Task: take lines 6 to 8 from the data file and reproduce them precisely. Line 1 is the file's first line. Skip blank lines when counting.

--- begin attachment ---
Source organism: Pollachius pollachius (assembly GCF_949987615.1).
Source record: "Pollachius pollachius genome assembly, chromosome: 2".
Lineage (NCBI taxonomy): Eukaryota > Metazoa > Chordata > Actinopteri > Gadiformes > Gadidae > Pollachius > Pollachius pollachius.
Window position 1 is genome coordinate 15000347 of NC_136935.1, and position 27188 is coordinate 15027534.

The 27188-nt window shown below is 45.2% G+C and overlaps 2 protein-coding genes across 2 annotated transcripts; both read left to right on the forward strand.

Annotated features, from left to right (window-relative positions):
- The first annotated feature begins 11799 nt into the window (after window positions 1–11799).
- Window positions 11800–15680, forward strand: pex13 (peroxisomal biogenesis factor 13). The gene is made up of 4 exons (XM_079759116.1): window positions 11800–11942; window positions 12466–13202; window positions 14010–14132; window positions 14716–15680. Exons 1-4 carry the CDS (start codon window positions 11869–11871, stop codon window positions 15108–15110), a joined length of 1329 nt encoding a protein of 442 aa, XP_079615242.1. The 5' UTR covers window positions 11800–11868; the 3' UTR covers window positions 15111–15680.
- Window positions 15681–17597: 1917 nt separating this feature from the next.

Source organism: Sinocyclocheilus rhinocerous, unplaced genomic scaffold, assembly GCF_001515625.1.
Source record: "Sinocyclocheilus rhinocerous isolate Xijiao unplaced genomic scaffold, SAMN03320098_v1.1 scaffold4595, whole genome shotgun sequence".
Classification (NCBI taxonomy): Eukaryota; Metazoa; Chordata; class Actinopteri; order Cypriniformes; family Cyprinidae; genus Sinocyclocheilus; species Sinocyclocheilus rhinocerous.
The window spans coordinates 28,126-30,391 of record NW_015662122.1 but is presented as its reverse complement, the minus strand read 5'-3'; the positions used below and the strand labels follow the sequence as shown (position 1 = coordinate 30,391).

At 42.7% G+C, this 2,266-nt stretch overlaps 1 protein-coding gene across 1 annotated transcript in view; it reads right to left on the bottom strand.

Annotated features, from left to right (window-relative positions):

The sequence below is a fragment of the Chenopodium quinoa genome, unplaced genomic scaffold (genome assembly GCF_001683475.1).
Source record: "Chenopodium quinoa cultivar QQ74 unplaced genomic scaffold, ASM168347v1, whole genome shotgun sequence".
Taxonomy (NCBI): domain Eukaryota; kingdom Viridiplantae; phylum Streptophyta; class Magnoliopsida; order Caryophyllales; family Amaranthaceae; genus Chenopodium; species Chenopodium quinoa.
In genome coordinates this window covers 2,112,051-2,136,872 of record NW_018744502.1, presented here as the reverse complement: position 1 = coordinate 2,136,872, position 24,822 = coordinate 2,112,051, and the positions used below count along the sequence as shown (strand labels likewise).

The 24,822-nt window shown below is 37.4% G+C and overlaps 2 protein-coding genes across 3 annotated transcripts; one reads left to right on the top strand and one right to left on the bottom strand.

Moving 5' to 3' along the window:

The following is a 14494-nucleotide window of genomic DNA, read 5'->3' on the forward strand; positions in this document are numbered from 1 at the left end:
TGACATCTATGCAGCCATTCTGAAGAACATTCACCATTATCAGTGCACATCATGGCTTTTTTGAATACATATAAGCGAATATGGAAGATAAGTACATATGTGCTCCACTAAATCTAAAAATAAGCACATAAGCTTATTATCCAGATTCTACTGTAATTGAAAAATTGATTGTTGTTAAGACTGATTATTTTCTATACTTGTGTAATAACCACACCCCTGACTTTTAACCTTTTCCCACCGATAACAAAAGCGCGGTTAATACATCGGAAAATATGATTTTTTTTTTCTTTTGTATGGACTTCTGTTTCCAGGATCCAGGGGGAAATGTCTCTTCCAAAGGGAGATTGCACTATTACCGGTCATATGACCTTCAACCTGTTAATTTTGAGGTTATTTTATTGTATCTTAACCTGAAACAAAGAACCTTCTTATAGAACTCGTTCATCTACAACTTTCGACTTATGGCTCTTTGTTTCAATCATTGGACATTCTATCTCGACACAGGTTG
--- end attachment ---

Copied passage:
Annotated features, from left to right (window-relative positions):
- The first annotated feature begins 11799 nt into the window (after window positions 1–11799).
- Window positions 11800–15680, forward strand: pex13 (peroxisomal biogenesis factor 13). The gene is made up of 4 exons (XM_079759116.1): window positions 11800–11942; window positions 12466–13202; window positions 14010–14132; window positions 14716–15680. Exons 1-4 carry the CDS (start codon window positions 11869–11871, stop codon window positions 15108–15110), a joined length of 1329 nt encoding a protein of 442 aa, XP_079615242.1. The 5' UTR covers window positions 11800–11868; the 3' UTR covers window positions 15111–15680.